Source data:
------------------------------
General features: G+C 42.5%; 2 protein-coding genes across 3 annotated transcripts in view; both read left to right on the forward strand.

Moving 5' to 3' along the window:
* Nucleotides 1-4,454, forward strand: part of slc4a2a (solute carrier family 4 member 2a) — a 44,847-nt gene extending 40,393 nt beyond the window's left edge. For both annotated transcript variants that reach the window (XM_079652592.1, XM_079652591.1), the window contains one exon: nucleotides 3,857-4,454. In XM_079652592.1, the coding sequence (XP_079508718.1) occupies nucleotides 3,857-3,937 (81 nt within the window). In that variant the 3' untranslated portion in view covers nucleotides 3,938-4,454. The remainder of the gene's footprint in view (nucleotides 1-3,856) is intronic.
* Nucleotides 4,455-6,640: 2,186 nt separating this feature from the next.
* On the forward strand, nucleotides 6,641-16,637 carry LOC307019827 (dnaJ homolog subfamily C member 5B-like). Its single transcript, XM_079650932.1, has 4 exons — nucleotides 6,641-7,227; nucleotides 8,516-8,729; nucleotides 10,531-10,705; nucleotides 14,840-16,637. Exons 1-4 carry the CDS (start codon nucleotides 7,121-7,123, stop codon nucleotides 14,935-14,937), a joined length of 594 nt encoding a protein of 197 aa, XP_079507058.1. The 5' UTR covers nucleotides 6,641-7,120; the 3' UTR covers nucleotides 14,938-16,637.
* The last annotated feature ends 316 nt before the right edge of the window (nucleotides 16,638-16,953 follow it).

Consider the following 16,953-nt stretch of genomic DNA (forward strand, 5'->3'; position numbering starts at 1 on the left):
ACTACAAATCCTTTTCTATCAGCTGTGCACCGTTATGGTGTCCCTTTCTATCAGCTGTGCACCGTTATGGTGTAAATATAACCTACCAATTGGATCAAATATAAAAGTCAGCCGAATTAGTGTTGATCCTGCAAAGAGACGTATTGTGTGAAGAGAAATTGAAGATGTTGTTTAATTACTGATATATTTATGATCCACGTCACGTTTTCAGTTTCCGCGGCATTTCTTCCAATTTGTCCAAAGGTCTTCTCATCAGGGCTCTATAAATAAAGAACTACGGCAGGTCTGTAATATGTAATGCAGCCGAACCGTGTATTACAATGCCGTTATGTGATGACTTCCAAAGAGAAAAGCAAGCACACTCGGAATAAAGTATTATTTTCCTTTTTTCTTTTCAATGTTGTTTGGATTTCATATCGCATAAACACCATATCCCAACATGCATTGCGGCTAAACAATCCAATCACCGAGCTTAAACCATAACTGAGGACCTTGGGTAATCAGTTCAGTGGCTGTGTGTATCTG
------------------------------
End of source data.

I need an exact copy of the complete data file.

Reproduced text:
General features: G+C 42.5%; 2 protein-coding genes across 3 annotated transcripts in view; both read left to right on the forward strand.

Moving 5' to 3' along the window:
* Nucleotides 1-4,454, forward strand: part of slc4a2a (solute carrier family 4 member 2a) — a 44,847-nt gene extending 40,393 nt beyond the window's left edge. For both annotated transcript variants that reach the window (XM_079652592.1, XM_079652591.1), the window contains one exon: nucleotides 3,857-4,454. In XM_079652592.1, the coding sequence (XP_079508718.1) occupies nucleotides 3,857-3,937 (81 nt within the window). In that variant the 3' untranslated portion in view covers nucleotides 3,938-4,454. The remainder of the gene's footprint in view (nucleotides 1-3,856) is intronic.
* Nucleotides 4,455-6,640: 2,186 nt separating this feature from the next.
* On the forward strand, nucleotides 6,641-16,637 carry LOC307019827 (dnaJ homolog subfamily C member 5B-like). Its single transcript, XM_079650932.1, has 4 exons — nucleotides 6,641-7,227; nucleotides 8,516-8,729; nucleotides 10,531-10,705; nucleotides 14,840-16,637. Exons 1-4 carry the CDS (start codon nucleotides 7,121-7,123, stop codon nucleotides 14,935-14,937), a joined length of 594 nt encoding a protein of 197 aa, XP_079507058.1. The 5' UTR covers nucleotides 6,641-7,120; the 3' UTR covers nucleotides 14,938-16,637.
* The last annotated feature ends 316 nt before the right edge of the window (nucleotides 16,638-16,953 follow it).

Consider the following 16,953-nt stretch of genomic DNA (forward strand, 5'->3'; position numbering starts at 1 on the left):
ACTACAAATCCTTTTCTATCAGCTGTGCACCGTTATGGTGTCCCTTTCTATCAGCTGTGCACCGTTATGGTGTAAATATAACCTACCAATTGGATCAAATATAAAAGTCAGCCGAATTAGTGTTGATCCTGCAAAGAGACGTATTGTGTGAAGAGAAATTGAAGATGTTGTTTAATTACTGATATATTTATGATCCACGTCACGTTTTCAGTTTCCGCGGCATTTCTTCCAATTTGTCCAAAGGTCTTCTCATCAGGGCTCTATAAATAAAGAACTACGGCAGGTCTGTAATATGTAATGCAGCCGAACCGTGTATTACAATGCCGTTATGTGATGACTTCCAAAGAGAAAAGCAAGCACACTCGGAATAAAGTATTATTTTCCTTTTTTCTTTTCAATGTTGTTTGGATTTCATATCGCATAAACACCATATCCCAACATGCATTGCGGCTAAACAATCCAATCACCGAGCTTAAACCATAACTGAGGACCTTGGGTAATCAGTTCAGTGGCTGTGTGTATCTG